The problem with this is that it will unfairly hit those who are poorer, who are more likely to live in energy inefficient housing stock and who may be renting and so have no power to improve the property (even if they could afford to). Those on key meters who already have higher bills will be hit with a double whammy.

    I'm assuming that you'd use the monies raised with the increased unit price to help out those people negatively impacted by the increase such as funding energy improvements, rather than allow the energy companies to just pocket the money and make themselves richer.

    The trouble is how do you administer this? Your higher prices won't just hit those on benefits, it will also hit the 'just about managing', young people just starting out in their careers who are already under a burden of trying to pay student loans and save for deposits on high house prices, it'll hit young families who have high child care costs. How do these apply for assistance? Are we to add even more people on the benefit system? You'd have to increase the unit price significantly just to cover the increase in civil service administration to make these additional benefit payments.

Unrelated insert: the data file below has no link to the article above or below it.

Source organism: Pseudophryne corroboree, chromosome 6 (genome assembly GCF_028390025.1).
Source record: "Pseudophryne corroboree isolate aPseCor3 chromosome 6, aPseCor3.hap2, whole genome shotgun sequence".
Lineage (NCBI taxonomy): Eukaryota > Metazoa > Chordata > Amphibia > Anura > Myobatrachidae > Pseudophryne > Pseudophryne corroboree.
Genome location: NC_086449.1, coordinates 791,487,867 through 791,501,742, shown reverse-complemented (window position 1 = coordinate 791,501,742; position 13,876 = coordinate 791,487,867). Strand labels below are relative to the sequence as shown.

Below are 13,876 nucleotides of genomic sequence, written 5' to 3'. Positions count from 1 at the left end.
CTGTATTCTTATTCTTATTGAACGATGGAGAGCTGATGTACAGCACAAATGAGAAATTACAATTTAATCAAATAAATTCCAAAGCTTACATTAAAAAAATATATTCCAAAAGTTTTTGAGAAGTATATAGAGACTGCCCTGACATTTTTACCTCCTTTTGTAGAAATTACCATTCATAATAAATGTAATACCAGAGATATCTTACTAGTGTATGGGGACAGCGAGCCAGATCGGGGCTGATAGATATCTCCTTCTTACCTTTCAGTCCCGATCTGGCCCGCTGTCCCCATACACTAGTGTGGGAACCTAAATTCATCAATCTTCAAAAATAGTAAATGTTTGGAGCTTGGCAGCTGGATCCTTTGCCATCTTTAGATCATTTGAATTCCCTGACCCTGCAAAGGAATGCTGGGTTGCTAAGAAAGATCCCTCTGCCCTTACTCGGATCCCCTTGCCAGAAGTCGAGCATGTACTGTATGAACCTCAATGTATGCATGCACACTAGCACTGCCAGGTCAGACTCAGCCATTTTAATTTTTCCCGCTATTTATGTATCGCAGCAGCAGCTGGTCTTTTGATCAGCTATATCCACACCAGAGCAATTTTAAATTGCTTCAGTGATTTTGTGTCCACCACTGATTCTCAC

Originally posted by pile-o-stone


    Electricity needs to become significantly cheaper to electrify heating and most likely this will be via simple resistance heating. Heat pumps are unlikely to be affordable both upfront and to run (else countries like Norway Sweden would be using heat pumps but instead they use resistance heating)

    So far the UK green costs have been negligible because a lot of the greening has been done by efficiency (eg LED lights and more efficient appliances and things like going from a 300 watt desktop to a 5 watt tablet) which saved money. Likewise although wind mills and PV farms have added to costs, the inter-connectors built and under construction will reduce costs and import mostly green nuclear/hydro power